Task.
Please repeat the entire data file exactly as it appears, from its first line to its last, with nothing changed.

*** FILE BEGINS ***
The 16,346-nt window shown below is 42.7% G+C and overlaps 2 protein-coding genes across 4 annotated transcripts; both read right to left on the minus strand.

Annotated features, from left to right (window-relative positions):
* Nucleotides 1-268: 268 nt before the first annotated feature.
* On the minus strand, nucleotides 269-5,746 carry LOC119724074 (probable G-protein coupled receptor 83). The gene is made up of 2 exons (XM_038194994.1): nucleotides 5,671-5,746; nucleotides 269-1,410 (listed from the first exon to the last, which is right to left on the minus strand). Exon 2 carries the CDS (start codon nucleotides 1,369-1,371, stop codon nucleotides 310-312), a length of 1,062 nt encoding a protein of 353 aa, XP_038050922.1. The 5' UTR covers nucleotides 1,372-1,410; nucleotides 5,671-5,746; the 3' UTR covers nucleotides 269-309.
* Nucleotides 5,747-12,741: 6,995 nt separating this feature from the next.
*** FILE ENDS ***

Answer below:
The 16,346-nt window shown below is 42.7% G+C and overlaps 2 protein-coding genes across 4 annotated transcripts; both read right to left on the minus strand.

Annotated features, from left to right (window-relative positions):
* Nucleotides 1-268: 268 nt before the first annotated feature.
* On the minus strand, nucleotides 269-5,746 carry LOC119724074 (probable G-protein coupled receptor 83). The gene is made up of 2 exons (XM_038194994.1): nucleotides 5,671-5,746; nucleotides 269-1,410 (listed from the first exon to the last, which is right to left on the minus strand). Exon 2 carries the CDS (start codon nucleotides 1,369-1,371, stop codon nucleotides 310-312), a length of 1,062 nt encoding a protein of 353 aa, XP_038050922.1. The 5' UTR covers nucleotides 1,372-1,410; nucleotides 5,671-5,746; the 3' UTR covers nucleotides 269-309.
* Nucleotides 5,747-12,741: 6,995 nt separating this feature from the next.